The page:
On the other side of Farmington from Miss Porter’s School, is an area known as Unionville. Unionville is not one of Connecticut’s 169 towns, but a lot of people talk about Unionville as if it’s a free state. Several years ago, there were signs in front of houses and some businesses that simply said “Save the Ville”. I’m not sure what people were being asked to save the ville from, or if the ville had fallen into an abandoned well and the folks had sent Lassie to get help.
The ville is a mix of old and new buildings. The most significant ones are arranged around a 5-way intersection that can only be described as “something you should avoid” unless you’re very familiar with the ville.
The first time I tried to get some photos for a “Unionville Doors” post, I discovered Tunxis Hose Company 1 and that consumed my entire post.
When I was feeding my daughter’s cats, back in August, I did a little walk around the ville for a doorscursion. That is now an accepted term, Norm used it in a post, so… I had hoped to dig in and do some research, but I wasn’t able to find much information about several of the buildings. One building that is featured is the First Church of Christ – Unionville, and, at least parts of this building date back to 1772 (which is a good long time). This church was a hub of the Underground Railroad. According to its webpage, the church housed the slaves of the Amistad during the first civil rights case in the United States. That’s pretty cool.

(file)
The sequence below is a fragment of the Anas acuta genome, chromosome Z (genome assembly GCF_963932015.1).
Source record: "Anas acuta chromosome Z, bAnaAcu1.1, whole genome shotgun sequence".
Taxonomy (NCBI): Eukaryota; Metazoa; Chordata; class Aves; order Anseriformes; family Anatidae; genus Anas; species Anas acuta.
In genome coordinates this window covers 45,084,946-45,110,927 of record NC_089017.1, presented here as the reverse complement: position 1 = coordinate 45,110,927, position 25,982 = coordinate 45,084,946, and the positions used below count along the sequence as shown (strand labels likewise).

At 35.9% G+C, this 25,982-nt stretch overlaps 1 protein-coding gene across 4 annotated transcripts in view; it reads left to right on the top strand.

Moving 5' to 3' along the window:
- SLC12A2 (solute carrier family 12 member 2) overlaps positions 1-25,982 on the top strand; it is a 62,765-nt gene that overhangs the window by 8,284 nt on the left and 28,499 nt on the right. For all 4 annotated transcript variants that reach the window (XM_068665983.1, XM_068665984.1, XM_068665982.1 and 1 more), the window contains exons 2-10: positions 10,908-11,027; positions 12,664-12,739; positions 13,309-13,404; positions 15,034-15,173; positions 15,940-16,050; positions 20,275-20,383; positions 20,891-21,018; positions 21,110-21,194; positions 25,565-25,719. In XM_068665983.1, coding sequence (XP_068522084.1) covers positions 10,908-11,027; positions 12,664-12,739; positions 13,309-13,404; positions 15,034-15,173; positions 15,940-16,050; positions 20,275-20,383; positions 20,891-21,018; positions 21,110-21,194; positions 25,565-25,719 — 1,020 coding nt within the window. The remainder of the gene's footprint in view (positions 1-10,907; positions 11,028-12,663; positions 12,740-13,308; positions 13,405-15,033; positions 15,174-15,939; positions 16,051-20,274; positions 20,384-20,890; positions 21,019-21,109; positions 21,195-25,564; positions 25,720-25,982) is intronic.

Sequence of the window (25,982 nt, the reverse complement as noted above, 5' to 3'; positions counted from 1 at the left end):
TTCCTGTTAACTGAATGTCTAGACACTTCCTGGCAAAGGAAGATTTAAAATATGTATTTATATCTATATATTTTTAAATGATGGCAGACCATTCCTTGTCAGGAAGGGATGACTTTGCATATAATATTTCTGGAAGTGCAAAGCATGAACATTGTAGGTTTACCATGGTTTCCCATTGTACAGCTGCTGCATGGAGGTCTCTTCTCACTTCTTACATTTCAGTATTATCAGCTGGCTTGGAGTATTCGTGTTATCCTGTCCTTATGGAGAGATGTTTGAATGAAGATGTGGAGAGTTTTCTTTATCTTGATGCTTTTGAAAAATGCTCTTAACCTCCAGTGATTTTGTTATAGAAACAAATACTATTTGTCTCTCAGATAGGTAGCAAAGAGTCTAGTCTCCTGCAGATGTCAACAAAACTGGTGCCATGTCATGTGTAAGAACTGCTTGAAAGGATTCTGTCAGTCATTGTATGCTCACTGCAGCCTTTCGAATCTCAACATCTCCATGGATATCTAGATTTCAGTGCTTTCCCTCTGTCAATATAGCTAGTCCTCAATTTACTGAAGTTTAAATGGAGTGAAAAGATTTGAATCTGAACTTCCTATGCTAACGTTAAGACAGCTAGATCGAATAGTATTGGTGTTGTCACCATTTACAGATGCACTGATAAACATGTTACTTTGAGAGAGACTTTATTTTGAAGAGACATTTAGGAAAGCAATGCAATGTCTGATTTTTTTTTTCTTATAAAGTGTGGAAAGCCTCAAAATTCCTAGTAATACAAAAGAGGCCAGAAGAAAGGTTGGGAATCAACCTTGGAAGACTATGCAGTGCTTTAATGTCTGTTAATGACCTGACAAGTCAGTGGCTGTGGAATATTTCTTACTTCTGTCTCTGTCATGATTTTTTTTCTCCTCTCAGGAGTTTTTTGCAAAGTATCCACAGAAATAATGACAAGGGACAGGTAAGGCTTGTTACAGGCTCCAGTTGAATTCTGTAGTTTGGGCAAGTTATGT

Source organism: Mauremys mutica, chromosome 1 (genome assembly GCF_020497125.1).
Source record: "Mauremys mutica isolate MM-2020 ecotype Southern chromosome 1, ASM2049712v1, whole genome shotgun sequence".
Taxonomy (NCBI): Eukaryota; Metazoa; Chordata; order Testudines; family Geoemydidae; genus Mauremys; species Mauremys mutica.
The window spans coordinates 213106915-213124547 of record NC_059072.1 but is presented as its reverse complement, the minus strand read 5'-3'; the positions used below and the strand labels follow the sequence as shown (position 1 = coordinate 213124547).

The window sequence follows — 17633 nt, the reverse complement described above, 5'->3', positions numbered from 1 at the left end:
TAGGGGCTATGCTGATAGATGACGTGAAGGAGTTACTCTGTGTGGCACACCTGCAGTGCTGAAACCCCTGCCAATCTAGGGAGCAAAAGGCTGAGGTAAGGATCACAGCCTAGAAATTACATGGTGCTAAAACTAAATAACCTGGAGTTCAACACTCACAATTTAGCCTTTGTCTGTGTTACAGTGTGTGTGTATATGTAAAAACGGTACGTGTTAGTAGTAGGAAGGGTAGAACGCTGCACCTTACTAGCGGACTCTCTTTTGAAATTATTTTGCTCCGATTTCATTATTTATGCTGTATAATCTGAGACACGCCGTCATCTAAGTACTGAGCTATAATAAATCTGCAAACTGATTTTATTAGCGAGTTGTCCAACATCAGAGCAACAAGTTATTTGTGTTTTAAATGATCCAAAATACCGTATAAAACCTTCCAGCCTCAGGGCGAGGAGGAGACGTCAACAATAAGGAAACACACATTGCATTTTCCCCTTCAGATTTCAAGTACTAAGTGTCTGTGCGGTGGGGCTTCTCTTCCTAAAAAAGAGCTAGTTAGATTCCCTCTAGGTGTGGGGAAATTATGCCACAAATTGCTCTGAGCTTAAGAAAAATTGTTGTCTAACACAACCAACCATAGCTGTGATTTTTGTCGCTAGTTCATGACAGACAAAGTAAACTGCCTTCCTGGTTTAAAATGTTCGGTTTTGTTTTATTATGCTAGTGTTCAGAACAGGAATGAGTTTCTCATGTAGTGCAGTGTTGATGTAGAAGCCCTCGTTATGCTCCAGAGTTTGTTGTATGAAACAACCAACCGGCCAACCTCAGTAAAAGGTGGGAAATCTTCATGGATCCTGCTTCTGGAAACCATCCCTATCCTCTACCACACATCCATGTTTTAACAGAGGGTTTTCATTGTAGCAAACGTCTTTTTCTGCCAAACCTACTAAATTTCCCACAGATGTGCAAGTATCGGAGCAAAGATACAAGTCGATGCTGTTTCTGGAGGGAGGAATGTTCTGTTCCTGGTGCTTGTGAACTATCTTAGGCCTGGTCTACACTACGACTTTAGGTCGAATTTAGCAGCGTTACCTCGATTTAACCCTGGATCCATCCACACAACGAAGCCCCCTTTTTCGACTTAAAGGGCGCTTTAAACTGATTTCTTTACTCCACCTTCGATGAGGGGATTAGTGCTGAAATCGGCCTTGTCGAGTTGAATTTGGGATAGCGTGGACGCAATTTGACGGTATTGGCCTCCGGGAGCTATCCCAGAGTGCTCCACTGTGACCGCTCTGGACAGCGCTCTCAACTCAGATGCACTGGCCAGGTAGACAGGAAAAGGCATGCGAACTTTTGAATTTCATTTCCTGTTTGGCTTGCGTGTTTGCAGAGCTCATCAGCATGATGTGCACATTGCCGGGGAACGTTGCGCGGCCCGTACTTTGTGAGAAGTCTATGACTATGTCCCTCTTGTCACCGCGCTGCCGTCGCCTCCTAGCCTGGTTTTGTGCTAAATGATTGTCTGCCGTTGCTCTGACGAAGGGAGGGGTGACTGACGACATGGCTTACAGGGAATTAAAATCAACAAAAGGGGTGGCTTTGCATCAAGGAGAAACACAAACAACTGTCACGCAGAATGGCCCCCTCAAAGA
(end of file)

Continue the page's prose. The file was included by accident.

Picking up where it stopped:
Another interesting building is The Unionville Bank and Trust Company building. In this case, the bank wasn’t nearly as sound as the building. The bank was founded in 1922. The building was finished in 1929, and the Bank failed in 1932.
There is also a wonderful old mill building that has been turned into retail and professional office space, but I wasn’t able to find out much about its history. Nor did I have much luck discovering the history of the Youth Services building or the museum. It’s OK. I love to find the history of these buildings, but sometimes, I all I get is the photos. This is one of those times.
One building in the gallery was a sad find for me. Wm. R. Hartigan & Son. “Quality woodworking since 1869.” But, sadly, they no longer seem to be in business. They were manufacturers of:
“Nailed Wood Boxes And Shook”
Do you know what “shook” is?
I do, but I had to look it up. Shook is the word used to describe the wooden pieces that can be used to assemble barrels (i.e. barrel staves) or shipping boxes. So, Wm. & Son made boxes and do-it-yourself boxes. I wonder if they shipped shook in boxes…’cuz that would be weird.
Thursday Doors, doorscursions and the research and wondering about doors and buildings that happen to have doors, is a product/service/addiction inspired and supported by Norm Frampton. If you want to present a door(s) photo, or if you just want to see a bunch of doors, head on over to Norm’s place. Check out Norm’s doors, because he always has some beauties and then look for the blue button. Click on that puppy, actually, it’s a frog, and check out the rest of the doors and/or add your own.